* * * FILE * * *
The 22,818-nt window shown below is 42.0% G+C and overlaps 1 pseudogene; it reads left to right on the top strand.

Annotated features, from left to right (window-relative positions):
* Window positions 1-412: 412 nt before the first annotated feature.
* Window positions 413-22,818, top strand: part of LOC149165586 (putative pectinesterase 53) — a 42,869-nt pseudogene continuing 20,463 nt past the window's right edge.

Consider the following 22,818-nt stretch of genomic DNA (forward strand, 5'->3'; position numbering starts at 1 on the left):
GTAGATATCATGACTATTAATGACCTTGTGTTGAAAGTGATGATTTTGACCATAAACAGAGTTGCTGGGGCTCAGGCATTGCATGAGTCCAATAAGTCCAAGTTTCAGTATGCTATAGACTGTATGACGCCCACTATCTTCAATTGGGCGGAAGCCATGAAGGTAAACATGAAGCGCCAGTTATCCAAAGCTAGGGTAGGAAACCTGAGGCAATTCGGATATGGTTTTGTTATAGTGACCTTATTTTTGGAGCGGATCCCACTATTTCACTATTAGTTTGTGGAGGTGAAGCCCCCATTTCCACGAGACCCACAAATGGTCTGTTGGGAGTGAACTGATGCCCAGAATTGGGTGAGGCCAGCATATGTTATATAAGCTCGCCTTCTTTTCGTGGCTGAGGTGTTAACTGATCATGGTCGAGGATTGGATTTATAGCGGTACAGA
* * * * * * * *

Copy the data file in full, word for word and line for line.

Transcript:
The 22,818-nt window shown below is 42.0% G+C and overlaps 1 pseudogene; it reads left to right on the top strand.

Annotated features, from left to right (window-relative positions):
* Window positions 1-412: 412 nt before the first annotated feature.
* Window positions 413-22,818, top strand: part of LOC149165586 (putative pectinesterase 53) — a 42,869-nt pseudogene continuing 20,463 nt past the window's right edge.

Consider the following 22,818-nt stretch of genomic DNA (forward strand, 5'->3'; position numbering starts at 1 on the left):
GTAGATATCATGACTATTAATGACCTTGTGTTGAAAGTGATGATTTTGACCATAAACAGAGTTGCTGGGGCTCAGGCATTGCATGAGTCCAATAAGTCCAAGTTTCAGTATGCTATAGACTGTATGACGCCCACTATCTTCAATTGGGCGGAAGCCATGAAGGTAAACATGAAGCGCCAGTTATCCAAAGCTAGGGTAGGAAACCTGAGGCAATTCGGATATGGTTTTGTTATAGTGACCTTATTTTTGGAGCGGATCCCACTATTTCACTATTAGTTTGTGGAGGTGAAGCCCCCATTTCCACGAGACCCACAAATGGTCTGTTGGGAGTGAACTGATGCCCAGAATTGGGTGAGGCCAGCATATGTTATATAAGCTCGCCTTCTTTTCGTGGCTGAGGTGTTAACTGATCATGGTCGAGGATTGGATTTATAGCGGTACAGA